March 6, 2022 4:08 pm

Beverly

The Air Plant cycle

People often wonder if air plants get flowers. The good news is that they do! Air plants are slow growers and, while one needs patience for the flowering process, once your plant blooms it will be very rewarding. You may have put in lots of care and attention to encourage flowering or your plant may have flowered and taken you by surprise. Either way, be sure to snap some pictures of your Air Plant flowers and share them on your socials!

Air plant in bloom


As with any plant, an air plant in bloom marks the start of reproductive process in the plant’s life cycle. Some air plants flowers last a few days, while other can be enjoyed for longer. The Tillandsia Xerographica, or queen of the air plants as it is known, have a longer cycle when it comes to blooming.

Large air plant with flower


An interesting fact about air plants is that they only bloom once in their lifetime!


Different types of air plant flowers

There are over 600 species of air plants! There are also lots of different types of flowers depending on the species of air plant.

The most common colours of air plant are different shades of pink, purple, red and yellow. You can even get flowers that have combinations of those colours.

Some air plant flowers are small and delicate and some are bold and striking. The general rule of thumb is that the larger the plant, the larger the flower.

Air plant flower

There are even some species of air plants that have inflorescences of flowers. An inflorescence is when a group or cluster of flowers grows on the end of a stalk. The tillandsia argentea is a good example of this.

Air Plant in bloom


Care of your air plant while in bloom

It is just as important, if not more, to follow a care routine with your air plant while it is in bloom. The plant is using up more energy to produce its blooms and so you need to make sure that the plant is getting appropriate sunlight and moisture. Your plant will especially benefit from some air plant fertiliser at this stage of its life cycle.

Air Plants fertilizer with trio of air plants

Care should be taken during the watering process too. You should avoid getting the flowers wet. When giving your plant a bath in a bowl of water, ensure that the main plant is getting moisture and no splashes are going on the bloom.

Alternatively, you could hold the plant under running water to wet just the parts of the plant you want to get wet.

Once your bloom has run the course of its life and has withered you may want to trim the dead flower off the plant to allow the plant to direct its energy to the next phase of its life cycle.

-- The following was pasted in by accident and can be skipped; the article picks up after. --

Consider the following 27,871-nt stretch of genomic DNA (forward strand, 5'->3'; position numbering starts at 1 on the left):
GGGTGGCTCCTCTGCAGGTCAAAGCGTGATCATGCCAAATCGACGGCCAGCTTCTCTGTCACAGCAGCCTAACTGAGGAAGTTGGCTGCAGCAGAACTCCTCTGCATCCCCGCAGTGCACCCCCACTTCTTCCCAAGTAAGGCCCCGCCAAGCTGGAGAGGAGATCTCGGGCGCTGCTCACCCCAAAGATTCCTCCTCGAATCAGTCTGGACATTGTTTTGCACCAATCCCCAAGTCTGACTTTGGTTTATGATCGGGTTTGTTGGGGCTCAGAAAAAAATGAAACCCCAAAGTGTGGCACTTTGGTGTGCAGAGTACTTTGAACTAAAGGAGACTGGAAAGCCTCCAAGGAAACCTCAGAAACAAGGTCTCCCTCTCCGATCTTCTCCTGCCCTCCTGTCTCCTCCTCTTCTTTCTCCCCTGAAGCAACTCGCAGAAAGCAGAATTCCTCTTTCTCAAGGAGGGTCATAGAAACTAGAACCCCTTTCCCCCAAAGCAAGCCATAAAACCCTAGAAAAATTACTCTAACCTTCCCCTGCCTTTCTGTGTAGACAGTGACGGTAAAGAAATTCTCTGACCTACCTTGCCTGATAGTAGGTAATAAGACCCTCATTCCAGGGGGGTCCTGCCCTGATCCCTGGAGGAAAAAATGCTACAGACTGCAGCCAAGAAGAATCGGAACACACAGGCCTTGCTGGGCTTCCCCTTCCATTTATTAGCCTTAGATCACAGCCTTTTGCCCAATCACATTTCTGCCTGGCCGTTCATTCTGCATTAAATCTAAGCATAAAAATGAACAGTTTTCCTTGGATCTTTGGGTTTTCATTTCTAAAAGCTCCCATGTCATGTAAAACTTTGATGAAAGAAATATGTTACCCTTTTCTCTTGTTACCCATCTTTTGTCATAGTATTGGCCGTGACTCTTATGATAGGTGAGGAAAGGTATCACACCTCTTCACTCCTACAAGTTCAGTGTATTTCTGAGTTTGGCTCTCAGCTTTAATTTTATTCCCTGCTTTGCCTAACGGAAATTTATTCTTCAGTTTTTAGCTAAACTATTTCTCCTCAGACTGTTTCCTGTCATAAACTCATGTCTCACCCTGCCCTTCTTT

My Air Plant has flowered – now what?

The next step of the air plant’s life cycle after flowering is equally as fascinating.

Once the bloom cycle has completed you may notice some new growth at the base of your air plant. These are baby air plants, commonly known as ‘pups’ or offsets. These little air plant babies will grow on the side of the parent plant and eventually mature into adult air plants. It is up to you whether to leave the plants joined together or to separate them when mature.

Green Air plant pup

To encourage the pup stage of the plant life cycle, after the bloom has died snip off the bloom. An air plant will, on average, produce one to three pups, or even more! The number of pups produced will depend on the air plant species.


Nurturing your air plant pups

As per when your air plant is in bloom, an air plant with pups will be using up more energy and so give your air plant sunlight and moisture. Air plant fertiliser will boost the air plant’s energy reserves too.

After the pups grow to about a third of the size of the mother plant, you can either remove them or leave them to form a clump with the parent plant and other pups.

Red tillandsia with pup

To remove a pup you can either gently twist the plant off the parent plant or you can take a clean, sharp knife and carefully slice it off the mother plant. You can then care for the plant as you would do your other air plants.

The mother air plant may continue to live for a little longer and produce another round of pups, but most will start to fade away now that their reproductive job is done.


The complete lifecycle

Now that you have removed the pups from the parent plant, the lifecycle has now gone full circle and you can start the process all over again.

You can nurture your baby air plants to maturity, wait for the blooms, care for the pups, and repeat the process.

With the proper care and patience, you could have a lifetime supply of air plants from a single plant!

We hope you enjoy the process and please share photos of your Botanica Verde air plant blooms and pups on social media and tag us! #botanicaverde


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